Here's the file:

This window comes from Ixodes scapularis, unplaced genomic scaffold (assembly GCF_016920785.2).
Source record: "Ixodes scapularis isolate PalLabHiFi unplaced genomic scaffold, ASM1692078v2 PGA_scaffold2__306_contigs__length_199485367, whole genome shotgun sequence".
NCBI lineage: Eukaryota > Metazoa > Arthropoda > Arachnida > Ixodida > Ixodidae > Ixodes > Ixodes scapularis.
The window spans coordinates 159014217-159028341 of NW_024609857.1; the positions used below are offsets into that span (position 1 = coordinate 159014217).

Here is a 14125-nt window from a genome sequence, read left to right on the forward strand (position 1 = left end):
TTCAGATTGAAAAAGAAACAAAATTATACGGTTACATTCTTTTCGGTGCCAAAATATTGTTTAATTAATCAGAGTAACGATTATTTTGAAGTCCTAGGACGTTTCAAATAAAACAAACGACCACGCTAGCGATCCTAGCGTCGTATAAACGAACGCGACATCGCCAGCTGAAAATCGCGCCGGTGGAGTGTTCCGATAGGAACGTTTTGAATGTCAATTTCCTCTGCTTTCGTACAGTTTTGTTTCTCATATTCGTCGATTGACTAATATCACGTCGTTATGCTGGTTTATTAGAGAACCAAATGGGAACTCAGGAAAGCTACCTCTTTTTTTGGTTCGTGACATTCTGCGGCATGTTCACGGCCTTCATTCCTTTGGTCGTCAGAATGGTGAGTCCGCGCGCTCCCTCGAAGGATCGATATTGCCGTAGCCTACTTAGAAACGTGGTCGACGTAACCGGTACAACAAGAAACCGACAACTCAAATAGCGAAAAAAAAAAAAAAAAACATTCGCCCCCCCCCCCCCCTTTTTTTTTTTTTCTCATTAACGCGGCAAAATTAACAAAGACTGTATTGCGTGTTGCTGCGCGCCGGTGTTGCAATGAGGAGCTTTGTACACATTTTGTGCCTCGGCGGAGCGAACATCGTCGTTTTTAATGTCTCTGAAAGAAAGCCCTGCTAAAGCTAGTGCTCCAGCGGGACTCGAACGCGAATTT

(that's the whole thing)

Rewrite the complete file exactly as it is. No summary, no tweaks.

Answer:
This window comes from Ixodes scapularis, unplaced genomic scaffold (assembly GCF_016920785.2).
Source record: "Ixodes scapularis isolate PalLabHiFi unplaced genomic scaffold, ASM1692078v2 PGA_scaffold2__306_contigs__length_199485367, whole genome shotgun sequence".
NCBI lineage: Eukaryota > Metazoa > Arthropoda > Arachnida > Ixodida > Ixodidae > Ixodes > Ixodes scapularis.
The window spans coordinates 159014217-159028341 of NW_024609857.1; the positions used below are offsets into that span (position 1 = coordinate 159014217).

Here is a 14125-nt window from a genome sequence, read left to right on the forward strand (position 1 = left end):
TTCAGATTGAAAAAGAAACAAAATTATACGGTTACATTCTTTTCGGTGCCAAAATATTGTTTAATTAATCAGAGTAACGATTATTTTGAAGTCCTAGGACGTTTCAAATAAAACAAACGACCACGCTAGCGATCCTAGCGTCGTATAAACGAACGCGACATCGCCAGCTGAAAATCGCGCCGGTGGAGTGTTCCGATAGGAACGTTTTGAATGTCAATTTCCTCTGCTTTCGTACAGTTTTGTTTCTCATATTCGTCGATTGACTAATATCACGTCGTTATGCTGGTTTATTAGAGAACCAAATGGGAACTCAGGAAAGCTACCTCTTTTTTTGGTTCGTGACATTCTGCGGCATGTTCACGGCCTTCATTCCTTTGGTCGTCAGAATGGTGAGTCCGCGCGCTCCCTCGAAGGATCGATATTGCCGTAGCCTACTTAGAAACGTGGTCGACGTAACCGGTACAACAAGAAACCGACAACTCAAATAGCGAAAAAAAAAAAAAAAAACATTCGCCCCCCCCCCCCCCTTTTTTTTTTTTTCTCATTAACGCGGCAAAATTAACAAAGACTGTATTGCGTGTTGCTGCGCGCCGGTGTTGCAATGAGGAGCTTTGTACACATTTTGTGCCTCGGCGGAGCGAACATCGTCGTTTTTAATGTCTCTGAAAGAAAGCCCTGCTAAAGCTAGTGCTCCAGCGGGACTCGAACGCGAATTT